Tim Buckley

Timothy Charles Buckley III (February 14, 1947 – June 29, 1975) was an experimental vocalist and musician who incorporated jazz, psychedelia, funk, soul, and avant-garde rock in a career spanning the late 1960s and early 1970s. Buckley often regarded his voice as an instrument, a talent principally showcased on his albums Goodbye and Hello, Lorca, and Starsailor. His first marriage was to Mary Guibert, with whom he had a child, musician Jeff Buckley. They divorced in 1968 and after this Buckley would meet with his son only once more. Buckley married second wife Judy Brejot Sutcliffe in 1970 and adopted her son, Taylor.

Buckley's career began with his 1966 debut Tim Buckley, its mix of pop and folk rock drawing on popular influences of the time. His popularity peaked with second album Goodbye and Hello, a more mature record with avant-garde influences and political sentiments. In the three years that followed Buckley was at his most prolific and experimental, producing four albums of varying styles. Happy Sad and Blue Afternoon showed Buckley's Folk roots while Lorca veered to more avant-garde styles. The final album of this period, Starsailor, is a mix of jazz, funk and avant-garde styles, representing his continual evolution in genre. This period, while garnering some critical success, proved disastrous for his record sales as the disparity of his styles caused his fanbase to all but disappear.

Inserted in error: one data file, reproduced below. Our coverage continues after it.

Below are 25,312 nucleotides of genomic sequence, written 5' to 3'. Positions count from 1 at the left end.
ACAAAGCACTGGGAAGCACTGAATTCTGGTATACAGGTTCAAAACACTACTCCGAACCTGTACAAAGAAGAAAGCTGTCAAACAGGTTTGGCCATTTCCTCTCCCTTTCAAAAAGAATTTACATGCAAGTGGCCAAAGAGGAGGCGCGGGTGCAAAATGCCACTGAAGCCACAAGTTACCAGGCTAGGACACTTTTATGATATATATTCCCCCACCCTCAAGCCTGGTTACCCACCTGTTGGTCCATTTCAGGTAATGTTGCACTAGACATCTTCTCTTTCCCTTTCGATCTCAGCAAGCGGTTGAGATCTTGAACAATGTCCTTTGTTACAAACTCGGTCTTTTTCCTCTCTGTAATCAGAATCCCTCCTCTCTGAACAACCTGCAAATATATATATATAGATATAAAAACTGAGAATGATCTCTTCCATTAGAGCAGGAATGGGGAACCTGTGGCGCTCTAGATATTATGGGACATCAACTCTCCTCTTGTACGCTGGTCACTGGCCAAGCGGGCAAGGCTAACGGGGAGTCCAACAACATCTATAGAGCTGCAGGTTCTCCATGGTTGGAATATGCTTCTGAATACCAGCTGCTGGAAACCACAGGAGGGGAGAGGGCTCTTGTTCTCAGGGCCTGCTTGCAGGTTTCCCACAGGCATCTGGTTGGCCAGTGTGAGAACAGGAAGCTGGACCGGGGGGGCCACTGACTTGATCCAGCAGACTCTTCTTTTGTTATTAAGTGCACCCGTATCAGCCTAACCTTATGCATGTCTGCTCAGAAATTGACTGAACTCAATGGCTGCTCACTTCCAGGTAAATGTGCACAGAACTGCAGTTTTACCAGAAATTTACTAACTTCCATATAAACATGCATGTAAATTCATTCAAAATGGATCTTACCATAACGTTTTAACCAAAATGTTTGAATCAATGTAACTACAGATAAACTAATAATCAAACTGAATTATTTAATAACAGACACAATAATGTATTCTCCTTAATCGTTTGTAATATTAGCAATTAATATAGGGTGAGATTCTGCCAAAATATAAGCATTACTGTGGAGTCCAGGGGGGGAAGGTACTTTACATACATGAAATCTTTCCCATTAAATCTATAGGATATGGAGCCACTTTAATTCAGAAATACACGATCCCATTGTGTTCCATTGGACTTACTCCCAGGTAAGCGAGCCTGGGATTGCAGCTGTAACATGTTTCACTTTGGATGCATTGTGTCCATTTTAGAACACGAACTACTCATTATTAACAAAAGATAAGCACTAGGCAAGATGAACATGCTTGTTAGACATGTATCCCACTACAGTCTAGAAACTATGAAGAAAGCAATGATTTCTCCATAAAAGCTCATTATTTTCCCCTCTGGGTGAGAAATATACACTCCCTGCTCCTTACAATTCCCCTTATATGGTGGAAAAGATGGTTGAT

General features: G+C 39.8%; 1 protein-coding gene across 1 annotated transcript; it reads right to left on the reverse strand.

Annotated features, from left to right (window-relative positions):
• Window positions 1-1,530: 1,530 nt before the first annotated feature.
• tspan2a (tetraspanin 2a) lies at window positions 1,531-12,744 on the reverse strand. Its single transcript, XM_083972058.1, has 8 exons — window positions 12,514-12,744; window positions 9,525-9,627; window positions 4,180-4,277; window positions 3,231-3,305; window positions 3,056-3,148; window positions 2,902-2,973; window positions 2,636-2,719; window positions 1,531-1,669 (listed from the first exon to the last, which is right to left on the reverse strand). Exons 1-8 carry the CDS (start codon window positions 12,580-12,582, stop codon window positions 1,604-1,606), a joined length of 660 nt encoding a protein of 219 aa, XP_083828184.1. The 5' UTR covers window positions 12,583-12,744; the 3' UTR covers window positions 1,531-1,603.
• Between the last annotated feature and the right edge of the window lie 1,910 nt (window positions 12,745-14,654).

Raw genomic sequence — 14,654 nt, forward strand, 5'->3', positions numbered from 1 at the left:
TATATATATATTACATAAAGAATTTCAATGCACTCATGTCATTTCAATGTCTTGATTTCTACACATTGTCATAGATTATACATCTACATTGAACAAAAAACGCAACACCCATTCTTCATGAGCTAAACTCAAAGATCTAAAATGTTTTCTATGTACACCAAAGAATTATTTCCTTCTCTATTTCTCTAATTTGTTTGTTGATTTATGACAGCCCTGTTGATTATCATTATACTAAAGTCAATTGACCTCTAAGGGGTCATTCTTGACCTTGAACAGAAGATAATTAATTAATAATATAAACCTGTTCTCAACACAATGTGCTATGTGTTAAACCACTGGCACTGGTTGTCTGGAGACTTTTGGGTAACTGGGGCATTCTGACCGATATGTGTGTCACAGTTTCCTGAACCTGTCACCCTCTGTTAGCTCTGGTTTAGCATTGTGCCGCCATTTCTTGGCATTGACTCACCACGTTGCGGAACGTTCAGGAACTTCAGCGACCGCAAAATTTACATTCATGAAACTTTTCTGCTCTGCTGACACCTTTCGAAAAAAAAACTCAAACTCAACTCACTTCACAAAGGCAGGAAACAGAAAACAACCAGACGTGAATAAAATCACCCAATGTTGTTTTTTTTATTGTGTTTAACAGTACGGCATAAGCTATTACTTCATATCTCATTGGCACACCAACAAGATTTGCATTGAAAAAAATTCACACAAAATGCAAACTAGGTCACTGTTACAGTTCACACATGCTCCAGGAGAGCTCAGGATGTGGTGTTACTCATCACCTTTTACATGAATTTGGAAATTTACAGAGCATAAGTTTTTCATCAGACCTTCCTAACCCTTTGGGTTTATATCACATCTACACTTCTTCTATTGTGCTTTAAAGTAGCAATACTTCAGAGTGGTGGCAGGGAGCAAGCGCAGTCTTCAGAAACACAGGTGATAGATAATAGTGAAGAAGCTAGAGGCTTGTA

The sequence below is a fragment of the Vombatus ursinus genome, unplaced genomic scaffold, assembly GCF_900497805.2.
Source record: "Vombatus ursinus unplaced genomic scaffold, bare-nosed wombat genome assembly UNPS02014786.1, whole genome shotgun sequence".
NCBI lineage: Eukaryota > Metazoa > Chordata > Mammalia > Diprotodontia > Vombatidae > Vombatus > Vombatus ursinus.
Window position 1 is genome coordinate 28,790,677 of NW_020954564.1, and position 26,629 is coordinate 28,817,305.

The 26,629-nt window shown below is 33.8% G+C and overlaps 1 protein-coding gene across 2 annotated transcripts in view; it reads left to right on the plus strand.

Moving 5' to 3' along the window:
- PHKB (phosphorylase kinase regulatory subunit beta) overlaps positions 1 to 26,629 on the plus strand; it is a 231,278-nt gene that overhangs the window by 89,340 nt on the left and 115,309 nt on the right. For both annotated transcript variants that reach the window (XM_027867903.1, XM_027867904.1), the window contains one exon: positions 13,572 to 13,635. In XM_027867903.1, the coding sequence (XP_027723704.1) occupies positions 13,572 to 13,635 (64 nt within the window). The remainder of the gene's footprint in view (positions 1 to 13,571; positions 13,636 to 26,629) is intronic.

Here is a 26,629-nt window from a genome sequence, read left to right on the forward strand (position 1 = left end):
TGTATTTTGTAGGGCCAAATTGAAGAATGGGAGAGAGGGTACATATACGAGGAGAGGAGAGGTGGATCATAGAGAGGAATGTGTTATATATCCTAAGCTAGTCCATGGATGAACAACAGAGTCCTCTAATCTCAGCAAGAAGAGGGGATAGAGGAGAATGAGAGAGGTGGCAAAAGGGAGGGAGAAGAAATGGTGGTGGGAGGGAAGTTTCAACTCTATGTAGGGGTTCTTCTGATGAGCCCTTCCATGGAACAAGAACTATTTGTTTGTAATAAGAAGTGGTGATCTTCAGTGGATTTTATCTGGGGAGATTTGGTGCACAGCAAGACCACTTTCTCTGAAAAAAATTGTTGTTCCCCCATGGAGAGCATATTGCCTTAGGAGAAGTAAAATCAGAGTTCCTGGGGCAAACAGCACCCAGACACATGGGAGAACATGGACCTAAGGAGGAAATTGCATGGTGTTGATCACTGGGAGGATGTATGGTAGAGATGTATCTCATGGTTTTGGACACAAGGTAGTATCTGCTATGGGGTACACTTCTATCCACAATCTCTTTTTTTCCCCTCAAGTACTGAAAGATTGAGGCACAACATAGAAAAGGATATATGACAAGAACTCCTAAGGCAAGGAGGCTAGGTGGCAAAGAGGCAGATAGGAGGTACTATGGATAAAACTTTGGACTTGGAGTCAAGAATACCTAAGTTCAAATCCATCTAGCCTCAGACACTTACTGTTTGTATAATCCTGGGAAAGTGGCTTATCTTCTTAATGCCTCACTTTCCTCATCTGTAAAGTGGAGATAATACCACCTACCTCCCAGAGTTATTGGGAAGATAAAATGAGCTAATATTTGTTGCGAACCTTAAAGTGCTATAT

Following this Buckley changed genres again, with 1972 release Greetings from L.A., which incorporated the funk, R&B and soul sounds of the early 1970s in to his music. However this release and the following album Sefronia did not match up to the success of his previous work. In 1974, having alienated much of his fanbase and squandered money made at his peak, Buckley released Look at the Fool, which was neither well received by the public nor the majority of critics. By this point Buckley had grown disillusioned with the music industry and his drug abuse of the past seven years had affected him.

In spite of this, in early 1975, desperate for musical recognition and an escape from poverty and obscurity, Buckley dropped his drug dependencies and engaged the musical press regarding a live album comeback. Buckley began performing material drawn from his whole career as a response to the desires of his audience, desires he had always spurned in the past. However, Buckley relapsed and on June 28, 1975, he overdosed on heroin. His wife Judy, having earlier put him in bed, was unable to rouse him and paramedics pronounced him dead on arrival. He was 28 years old and was survived by his wife and adopted son Taylor, and his biological son, Jeff (who also died at a young age).


Early life and career